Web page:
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Four polio vaccination workers have been shot dead and three injured in the south-west Pakistani city of Quetta.
Police said the three female health workers and their male driver were attacked by two gunmen on a motorbike. Anti-polio efforts in the province have been suspended, the authorities say.
The shootings are the latest in a series targeting Pakistani polio teams. No group has claimed responsibility.
Militants say polio teams are spies or that the vaccine causes infertility.
Pakistan is one of only three countries where the disease is still endemic, the others being Nigeria and Afghanistan.
Pakistan's National Co-ordinator for Polio Eradication, Ayesha Raza Farooq, told the BBC it was a "cowardly attack". She said the shootings happened as the workers walked a short distance to a rendezvous with their security detail.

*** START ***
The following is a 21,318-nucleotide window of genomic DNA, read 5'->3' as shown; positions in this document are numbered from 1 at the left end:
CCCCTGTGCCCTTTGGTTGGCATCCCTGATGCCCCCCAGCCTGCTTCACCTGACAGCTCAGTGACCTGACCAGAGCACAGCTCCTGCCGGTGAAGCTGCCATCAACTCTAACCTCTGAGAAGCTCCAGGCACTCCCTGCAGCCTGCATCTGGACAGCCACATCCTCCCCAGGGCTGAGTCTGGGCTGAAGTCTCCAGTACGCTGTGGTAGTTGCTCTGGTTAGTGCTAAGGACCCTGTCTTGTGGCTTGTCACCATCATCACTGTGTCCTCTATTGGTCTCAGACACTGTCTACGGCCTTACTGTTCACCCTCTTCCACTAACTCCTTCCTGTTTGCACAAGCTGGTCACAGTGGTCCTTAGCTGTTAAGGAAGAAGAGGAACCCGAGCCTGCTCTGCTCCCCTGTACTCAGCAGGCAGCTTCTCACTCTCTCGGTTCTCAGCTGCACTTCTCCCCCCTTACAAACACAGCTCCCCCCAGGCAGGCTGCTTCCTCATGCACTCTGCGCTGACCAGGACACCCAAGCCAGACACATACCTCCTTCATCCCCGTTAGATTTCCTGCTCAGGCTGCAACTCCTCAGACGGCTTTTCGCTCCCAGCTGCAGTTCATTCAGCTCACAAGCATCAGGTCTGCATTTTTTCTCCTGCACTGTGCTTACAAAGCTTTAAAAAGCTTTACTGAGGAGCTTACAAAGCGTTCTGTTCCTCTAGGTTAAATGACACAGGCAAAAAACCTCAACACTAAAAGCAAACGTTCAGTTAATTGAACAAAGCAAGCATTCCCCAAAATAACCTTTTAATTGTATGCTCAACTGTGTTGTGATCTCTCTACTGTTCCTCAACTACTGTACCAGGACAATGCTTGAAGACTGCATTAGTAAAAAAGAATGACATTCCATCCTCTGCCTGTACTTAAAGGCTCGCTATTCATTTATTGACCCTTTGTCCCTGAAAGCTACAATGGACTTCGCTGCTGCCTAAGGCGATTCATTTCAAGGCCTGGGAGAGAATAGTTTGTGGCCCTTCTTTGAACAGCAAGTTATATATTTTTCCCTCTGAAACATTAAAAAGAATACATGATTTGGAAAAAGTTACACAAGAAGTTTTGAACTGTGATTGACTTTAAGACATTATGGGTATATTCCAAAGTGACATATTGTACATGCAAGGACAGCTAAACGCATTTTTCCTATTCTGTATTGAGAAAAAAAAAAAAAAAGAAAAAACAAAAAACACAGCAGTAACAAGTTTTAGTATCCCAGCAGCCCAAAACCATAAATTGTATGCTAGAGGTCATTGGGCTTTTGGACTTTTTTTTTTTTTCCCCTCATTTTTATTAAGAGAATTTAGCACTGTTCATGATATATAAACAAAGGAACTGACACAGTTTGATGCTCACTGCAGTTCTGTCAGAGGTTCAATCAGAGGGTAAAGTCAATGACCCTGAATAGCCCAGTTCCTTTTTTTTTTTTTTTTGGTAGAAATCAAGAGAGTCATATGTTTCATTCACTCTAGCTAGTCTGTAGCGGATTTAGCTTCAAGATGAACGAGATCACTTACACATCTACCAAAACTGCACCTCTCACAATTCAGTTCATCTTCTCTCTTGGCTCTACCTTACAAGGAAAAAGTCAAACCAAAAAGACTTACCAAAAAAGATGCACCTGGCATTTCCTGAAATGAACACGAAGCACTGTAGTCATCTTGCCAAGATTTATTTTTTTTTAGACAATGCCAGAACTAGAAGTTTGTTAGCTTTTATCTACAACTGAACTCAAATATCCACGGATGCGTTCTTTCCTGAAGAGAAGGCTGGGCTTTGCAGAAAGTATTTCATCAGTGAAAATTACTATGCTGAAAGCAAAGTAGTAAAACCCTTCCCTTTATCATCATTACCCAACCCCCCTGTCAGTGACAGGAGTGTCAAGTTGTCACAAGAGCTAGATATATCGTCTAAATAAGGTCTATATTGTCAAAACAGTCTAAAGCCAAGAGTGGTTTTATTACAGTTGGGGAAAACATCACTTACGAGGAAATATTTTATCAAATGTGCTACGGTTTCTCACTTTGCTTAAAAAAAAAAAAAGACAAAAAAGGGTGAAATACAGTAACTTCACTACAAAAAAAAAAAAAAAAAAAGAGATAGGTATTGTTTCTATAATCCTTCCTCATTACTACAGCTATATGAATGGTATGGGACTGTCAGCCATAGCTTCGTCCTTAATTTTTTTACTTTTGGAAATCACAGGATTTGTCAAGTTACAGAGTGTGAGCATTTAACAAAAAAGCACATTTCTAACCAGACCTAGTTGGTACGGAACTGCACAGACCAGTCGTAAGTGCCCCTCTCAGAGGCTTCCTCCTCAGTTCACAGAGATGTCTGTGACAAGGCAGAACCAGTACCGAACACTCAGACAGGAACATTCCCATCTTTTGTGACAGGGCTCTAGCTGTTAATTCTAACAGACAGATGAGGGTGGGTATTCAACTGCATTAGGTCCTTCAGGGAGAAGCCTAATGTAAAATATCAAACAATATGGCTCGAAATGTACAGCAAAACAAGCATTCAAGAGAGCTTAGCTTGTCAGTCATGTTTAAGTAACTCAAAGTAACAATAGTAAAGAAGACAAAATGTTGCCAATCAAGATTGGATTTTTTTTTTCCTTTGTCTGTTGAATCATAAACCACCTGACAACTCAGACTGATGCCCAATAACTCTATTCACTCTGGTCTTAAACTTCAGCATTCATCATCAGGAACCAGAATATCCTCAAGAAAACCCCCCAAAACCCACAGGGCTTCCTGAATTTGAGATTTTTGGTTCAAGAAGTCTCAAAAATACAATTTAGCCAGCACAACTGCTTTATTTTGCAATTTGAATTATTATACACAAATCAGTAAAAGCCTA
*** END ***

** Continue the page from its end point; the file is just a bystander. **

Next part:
"There was going to be security with this team before they went in and started their work. However, no one could have thought that this team would be intercepted," she said.
More than 60 Pakistani polio workers, or their guards and drivers, have been killed since 2012 - with most attacks blamed on Islamic extremists, the BBC's M Ilyas Khan reports from Islamabad.
Police officer Imran Qureshi told the BBC that two of the workers, both women, died on the spot, while two others died later of injuries sustained in the attack.
Pakistan has so far reported 260 new cases of polio this year, its highest number since 2000.
Poliomyelitis mainly affects children under five
Invades the nervous system and can cause total paralysis within hours
One in 200 infections leads to irreversible paralysis
Polio cases have decreased by more than 99% since 1988
Endemic in three countries - Afghanistan, Nigeria and Pakistan
There is no cure but the virus can be prevented by immunisation